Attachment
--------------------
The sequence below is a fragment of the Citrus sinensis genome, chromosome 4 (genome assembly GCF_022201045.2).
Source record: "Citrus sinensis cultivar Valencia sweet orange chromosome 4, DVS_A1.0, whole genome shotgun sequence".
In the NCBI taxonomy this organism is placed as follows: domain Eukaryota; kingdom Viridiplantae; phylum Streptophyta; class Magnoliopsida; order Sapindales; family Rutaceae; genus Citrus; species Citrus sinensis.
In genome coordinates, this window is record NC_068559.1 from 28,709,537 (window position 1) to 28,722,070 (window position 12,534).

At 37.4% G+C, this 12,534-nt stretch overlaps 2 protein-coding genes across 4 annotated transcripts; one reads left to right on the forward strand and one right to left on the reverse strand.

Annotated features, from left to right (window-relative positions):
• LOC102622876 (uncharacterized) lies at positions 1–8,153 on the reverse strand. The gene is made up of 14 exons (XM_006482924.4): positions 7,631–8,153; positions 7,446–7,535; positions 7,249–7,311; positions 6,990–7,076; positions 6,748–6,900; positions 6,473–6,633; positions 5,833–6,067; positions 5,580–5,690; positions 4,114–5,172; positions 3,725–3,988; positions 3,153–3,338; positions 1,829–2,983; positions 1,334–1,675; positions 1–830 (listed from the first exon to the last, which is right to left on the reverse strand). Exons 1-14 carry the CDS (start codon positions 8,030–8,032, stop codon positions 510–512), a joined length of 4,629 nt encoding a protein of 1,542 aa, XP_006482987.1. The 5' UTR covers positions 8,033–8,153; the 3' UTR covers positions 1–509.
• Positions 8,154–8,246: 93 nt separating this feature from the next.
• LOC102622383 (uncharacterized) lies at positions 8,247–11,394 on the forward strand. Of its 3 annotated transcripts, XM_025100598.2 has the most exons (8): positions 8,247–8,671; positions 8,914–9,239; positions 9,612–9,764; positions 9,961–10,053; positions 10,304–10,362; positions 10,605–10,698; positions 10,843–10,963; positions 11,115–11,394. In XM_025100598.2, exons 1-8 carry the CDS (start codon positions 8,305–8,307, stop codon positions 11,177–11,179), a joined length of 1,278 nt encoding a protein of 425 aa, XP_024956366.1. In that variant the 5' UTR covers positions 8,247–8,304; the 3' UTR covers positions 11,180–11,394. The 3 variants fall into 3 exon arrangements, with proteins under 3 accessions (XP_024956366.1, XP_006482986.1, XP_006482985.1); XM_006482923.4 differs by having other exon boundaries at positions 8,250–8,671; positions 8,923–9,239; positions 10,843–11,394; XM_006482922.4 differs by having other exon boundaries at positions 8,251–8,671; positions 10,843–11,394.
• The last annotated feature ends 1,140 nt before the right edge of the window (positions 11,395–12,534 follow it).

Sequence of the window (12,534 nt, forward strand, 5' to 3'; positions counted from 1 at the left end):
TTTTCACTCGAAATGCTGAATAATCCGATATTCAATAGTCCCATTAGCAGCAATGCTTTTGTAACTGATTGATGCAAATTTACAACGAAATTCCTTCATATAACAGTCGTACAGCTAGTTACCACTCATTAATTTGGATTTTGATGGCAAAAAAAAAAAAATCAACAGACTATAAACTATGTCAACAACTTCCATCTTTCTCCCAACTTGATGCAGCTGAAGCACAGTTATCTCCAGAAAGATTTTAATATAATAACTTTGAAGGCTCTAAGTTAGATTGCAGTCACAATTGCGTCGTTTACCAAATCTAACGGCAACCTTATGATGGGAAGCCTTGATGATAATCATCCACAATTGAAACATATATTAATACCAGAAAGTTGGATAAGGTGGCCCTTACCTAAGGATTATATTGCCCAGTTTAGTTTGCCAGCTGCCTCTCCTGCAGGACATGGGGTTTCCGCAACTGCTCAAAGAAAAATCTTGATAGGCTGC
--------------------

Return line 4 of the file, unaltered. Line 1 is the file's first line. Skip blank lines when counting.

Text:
In genome coordinates, this window is record NC_068559.1 from 28,709,537 (window position 1) to 28,722,070 (window position 12,534).